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Reformist Calls Iran’s Presidential Election A Khamenei 'Appointment'

In a tweet Saturday Mostafa Tajzadeh, a reformist barred by the election watchdog the Guardian Council from Iran’s June 18 presidential elections, called the process one of "appointment by the Leader," Ali Khamenei.

Tajzadeh used the new hashtag #LeadersAppointments in response to warnings by the police chief Brigadier-General Hossein Ashtari not to encourage people to shun the election. "Why is the police chief worried about citizens not participating and threatening those who say #LeadersAppointments do not require our vote?" Tajzadeh asked.

Earlier on Saturday the police chief had declared that the police and judiciary would act against "anyone who infringes" Khamenei’s call on Iranians to vote.  The Supreme Leader had "specified everyone's duty" in his Thursday [May 7] meeting with parliamentarians, Ashtari said.

In his Thursday speech, Khamenei defended the watchdog Guardian Council's decision not to disqualify three leading presidential hopefuls – vice-President Es’hagh Jahangiri, former parliamentary speaker Ali Larijani, and former principlist president Mahmoud Ahmadinejad.

Some analysts argue the list of seven qualified candidates guarantees the victory of Chief Justice Ebrahim Raeesi (Raisi), widely seen as favorite to succeed Khamenei in due course as leader. Pundits give little chance to the other six candidates –Amir Hossein Ghazizadeh Hashemi, a member of parliament; Central Bank Governor Abdolnasser Hemmati; Saeed Jalili, former top security official; former reformist vice-president Mohsen Mehralizadeh; former Revolutionary Guards commander Mohsen Rezaei (Rezaee); and Alireza Zakani, a former member of parliament.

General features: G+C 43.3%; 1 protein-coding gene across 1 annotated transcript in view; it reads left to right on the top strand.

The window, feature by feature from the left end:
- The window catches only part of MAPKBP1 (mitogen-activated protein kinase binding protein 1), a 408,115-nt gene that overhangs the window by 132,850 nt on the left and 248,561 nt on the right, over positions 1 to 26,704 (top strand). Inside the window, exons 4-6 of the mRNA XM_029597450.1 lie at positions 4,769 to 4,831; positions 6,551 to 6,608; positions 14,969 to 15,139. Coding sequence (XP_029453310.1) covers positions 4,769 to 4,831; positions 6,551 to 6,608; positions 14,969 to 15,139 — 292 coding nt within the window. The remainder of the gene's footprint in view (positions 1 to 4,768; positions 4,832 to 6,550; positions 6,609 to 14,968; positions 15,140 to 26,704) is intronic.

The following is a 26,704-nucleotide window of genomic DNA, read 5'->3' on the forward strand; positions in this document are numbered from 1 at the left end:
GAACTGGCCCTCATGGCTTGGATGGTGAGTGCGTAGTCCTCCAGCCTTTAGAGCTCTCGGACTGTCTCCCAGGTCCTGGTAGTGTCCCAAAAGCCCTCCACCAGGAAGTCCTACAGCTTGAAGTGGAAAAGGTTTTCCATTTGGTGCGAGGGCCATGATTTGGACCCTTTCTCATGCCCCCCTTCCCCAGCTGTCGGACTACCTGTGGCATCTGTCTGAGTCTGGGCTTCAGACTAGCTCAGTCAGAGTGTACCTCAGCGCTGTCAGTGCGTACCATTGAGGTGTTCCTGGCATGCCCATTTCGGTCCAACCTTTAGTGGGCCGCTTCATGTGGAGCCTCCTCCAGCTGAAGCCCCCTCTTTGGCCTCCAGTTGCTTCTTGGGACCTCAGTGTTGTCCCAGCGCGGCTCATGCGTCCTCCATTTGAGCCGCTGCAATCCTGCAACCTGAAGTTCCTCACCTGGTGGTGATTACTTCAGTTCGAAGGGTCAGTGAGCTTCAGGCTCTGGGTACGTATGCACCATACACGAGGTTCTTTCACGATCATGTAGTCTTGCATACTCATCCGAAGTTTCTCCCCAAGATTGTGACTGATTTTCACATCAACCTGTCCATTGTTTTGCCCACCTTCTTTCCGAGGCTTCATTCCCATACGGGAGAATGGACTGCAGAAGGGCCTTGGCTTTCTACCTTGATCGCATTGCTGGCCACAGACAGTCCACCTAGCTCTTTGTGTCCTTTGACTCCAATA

The outspoken Tajzadeh said in another tweet, on May 28, with hashtags "I have a dream so I exist" and "We have dreams so we will persevere" that those who barred him from the elections would not take away his family’s dreams even if they put him in solitary confinement for another seven years, and enforced the five- and two-year suspended prison sentences on his wife Fakhrossadat Mohtashamipour and daughter Arefeh.

A Khamenei Twitter post suggesting Iran would prosper if the next president could solve the country's economic problems such as youth unemployment has received nearly 6,000 likes but many of the nearly 300 comments disagreed or expressed support for disqualified candidates such as Ahmadinejad.

"Your Highness, you have engineered the elections, destroyed the republic and mocked the constitution. Speaking of people's wish and will is more like a joke!" one twitteratus commented. "With all due respect… I want to declare that my priorities are [freedom of] the cyberspace and foreign policy," another opined, disagreeing with Khamenei's post that the economy rather than these issues were at the top of most Iranians’ list of priorities.

Iranians from across the political spectrum – from exiles who call for “regime change” to the Reformist Front and  Ahmadinejad – have called for an election boycott or said they would not personally vote. Even official polls are highly indicative of the electorates' great reluctance to vote in an elections with a supposedly fixed outcome. A poll by the Iranian Students Polling Agency (ISPA) taken May 26-27 shows a drop of 7 percent in those saying they would “definitely vote” or "likely vote" in the June 18 presidential elections, down to 36 percent from 43 percent in a poll taken May 16-17.

The lowest ever turnout in Iran's presidential elections was 51 percent in 1993 when Akbar Hashemi Rafsanjani won his second term. The highest turnout was 85 percent in the 2009 election, when Ahmadinejad’s controversial victory led to street protests. In both the past two presidential elections, turnout has been above 70 percent.

A British-Iranian journalist, political analyst and former correspondent of The National and journalist at Iran International
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